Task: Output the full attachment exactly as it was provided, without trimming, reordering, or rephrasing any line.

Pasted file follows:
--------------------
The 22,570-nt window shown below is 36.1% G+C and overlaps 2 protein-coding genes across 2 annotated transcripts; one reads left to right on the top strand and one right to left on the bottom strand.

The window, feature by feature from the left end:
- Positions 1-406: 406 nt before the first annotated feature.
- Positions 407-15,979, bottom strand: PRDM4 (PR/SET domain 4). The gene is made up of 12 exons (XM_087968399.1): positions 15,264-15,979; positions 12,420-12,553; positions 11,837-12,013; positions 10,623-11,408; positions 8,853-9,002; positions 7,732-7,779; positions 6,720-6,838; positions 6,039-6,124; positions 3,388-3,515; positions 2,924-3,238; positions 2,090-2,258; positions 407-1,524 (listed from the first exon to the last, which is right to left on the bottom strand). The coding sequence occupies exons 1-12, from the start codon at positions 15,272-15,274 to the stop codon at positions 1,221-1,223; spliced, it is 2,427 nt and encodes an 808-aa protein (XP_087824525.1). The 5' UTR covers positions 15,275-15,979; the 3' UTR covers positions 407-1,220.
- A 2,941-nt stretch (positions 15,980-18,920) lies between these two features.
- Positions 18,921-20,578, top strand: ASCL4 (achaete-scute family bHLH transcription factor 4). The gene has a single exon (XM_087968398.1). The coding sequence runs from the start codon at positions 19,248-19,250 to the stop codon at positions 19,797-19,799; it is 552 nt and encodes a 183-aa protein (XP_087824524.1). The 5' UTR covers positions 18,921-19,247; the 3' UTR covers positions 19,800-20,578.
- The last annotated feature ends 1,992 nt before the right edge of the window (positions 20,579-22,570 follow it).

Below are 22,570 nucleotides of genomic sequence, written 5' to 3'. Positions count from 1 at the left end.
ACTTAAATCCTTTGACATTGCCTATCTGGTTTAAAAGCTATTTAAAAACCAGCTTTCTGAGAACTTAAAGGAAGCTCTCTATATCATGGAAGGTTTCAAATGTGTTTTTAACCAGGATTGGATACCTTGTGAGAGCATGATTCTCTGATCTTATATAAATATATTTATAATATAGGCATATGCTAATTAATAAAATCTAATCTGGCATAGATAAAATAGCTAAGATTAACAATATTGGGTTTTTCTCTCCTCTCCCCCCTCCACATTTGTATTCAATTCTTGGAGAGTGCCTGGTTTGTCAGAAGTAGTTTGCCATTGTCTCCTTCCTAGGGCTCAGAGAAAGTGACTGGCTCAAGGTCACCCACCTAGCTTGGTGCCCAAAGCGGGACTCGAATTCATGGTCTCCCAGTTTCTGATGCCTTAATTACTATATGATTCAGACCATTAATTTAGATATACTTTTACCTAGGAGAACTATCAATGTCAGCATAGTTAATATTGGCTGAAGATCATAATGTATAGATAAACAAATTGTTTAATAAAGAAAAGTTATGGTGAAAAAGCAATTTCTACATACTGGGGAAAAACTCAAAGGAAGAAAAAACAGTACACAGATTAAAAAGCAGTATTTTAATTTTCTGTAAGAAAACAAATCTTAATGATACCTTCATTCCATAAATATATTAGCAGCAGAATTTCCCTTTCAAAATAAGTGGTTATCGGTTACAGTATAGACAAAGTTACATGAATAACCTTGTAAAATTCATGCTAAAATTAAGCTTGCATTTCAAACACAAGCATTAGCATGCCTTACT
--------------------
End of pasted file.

The 22,570-nt window shown below is 36.1% G+C and overlaps 2 protein-coding genes across 2 annotated transcripts; one reads left to right on the top strand and one right to left on the bottom strand.

The window, feature by feature from the left end:
- Positions 1-406: 406 nt before the first annotated feature.
- Positions 407-15,979, bottom strand: PRDM4 (PR/SET domain 4). The gene is made up of 12 exons (XM_087968399.1): positions 15,264-15,979; positions 12,420-12,553; positions 11,837-12,013; positions 10,623-11,408; positions 8,853-9,002; positions 7,732-7,779; positions 6,720-6,838; positions 6,039-6,124; positions 3,388-3,515; positions 2,924-3,238; positions 2,090-2,258; positions 407-1,524 (listed from the first exon to the last, which is right to left on the bottom strand). The coding sequence occupies exons 1-12, from the start codon at positions 15,272-15,274 to the stop codon at positions 1,221-1,223; spliced, it is 2,427 nt and encodes an 808-aa protein (XP_087824525.1). The 5' UTR covers positions 15,275-15,979; the 3' UTR covers positions 407-1,220.
- A 2,941-nt stretch (positions 15,980-18,920) lies between these two features.
- Positions 18,921-20,578, top strand: ASCL4 (achaete-scute family bHLH transcription factor 4). The gene has a single exon (XM_087968398.1). The coding sequence runs from the start codon at positions 19,248-19,250 to the stop codon at positions 19,797-19,799; it is 552 nt and encodes a 183-aa protein (XP_087824524.1). The 5' UTR covers positions 18,921-19,247; the 3' UTR covers positions 19,800-20,578.
- The last annotated feature ends 1,992 nt before the right edge of the window (positions 20,579-22,570 follow it).

Below are 22,570 nucleotides of genomic sequence, written 5' to 3'. Positions count from 1 at the left end.
ACTTAAATCCTTTGACATTGCCTATCTGGTTTAAAAGCTATTTAAAAACCAGCTTTCTGAGAACTTAAAGGAAGCTCTCTATATCATGGAAGGTTTCAAATGTGTTTTTAACCAGGATTGGATACCTTGTGAGAGCATGATTCTCTGATCTTATATAAATATATTTATAATATAGGCATATGCTAATTAATAAAATCTAATCTGGCATAGATAAAATAGCTAAGATTAACAATATTGGGTTTTTCTCTCCTCTCCCCCCTCCACATTTGTATTCAATTCTTGGAGAGTGCCTGGTTTGTCAGAAGTAGTTTGCCATTGTCTCCTTCCTAGGGCTCAGAGAAAGTGACTGGCTCAAGGTCACCCACCTAGCTTGGTGCCCAAAGCGGGACTCGAATTCATGGTCTCCCAGTTTCTGATGCCTTAATTACTATATGATTCAGACCATTAATTTAGATATACTTTTACCTAGGAGAACTATCAATGTCAGCATAGTTAATATTGGCTGAAGATCATAATGTATAGATAAACAAATTGTTTAATAAAGAAAAGTTATGGTGAAAAAGCAATTTCTACATACTGGGGAAAAACTCAAAGGAAGAAAAAACAGTACACAGATTAAAAAGCAGTATTTTAATTTTCTGTAAGAAAACAAATCTTAATGATACCTTCATTCCATAAATATATTAGCAGCAGAATTTCCCTTTCAAAATAAGTGGTTATCGGTTACAGTATAGACAAAGTTACATGAATAACCTTGTAAAATTCATGCTAAAATTAAGCTTGCATTTCAAACACAAGCATTAGCATGCCTTACT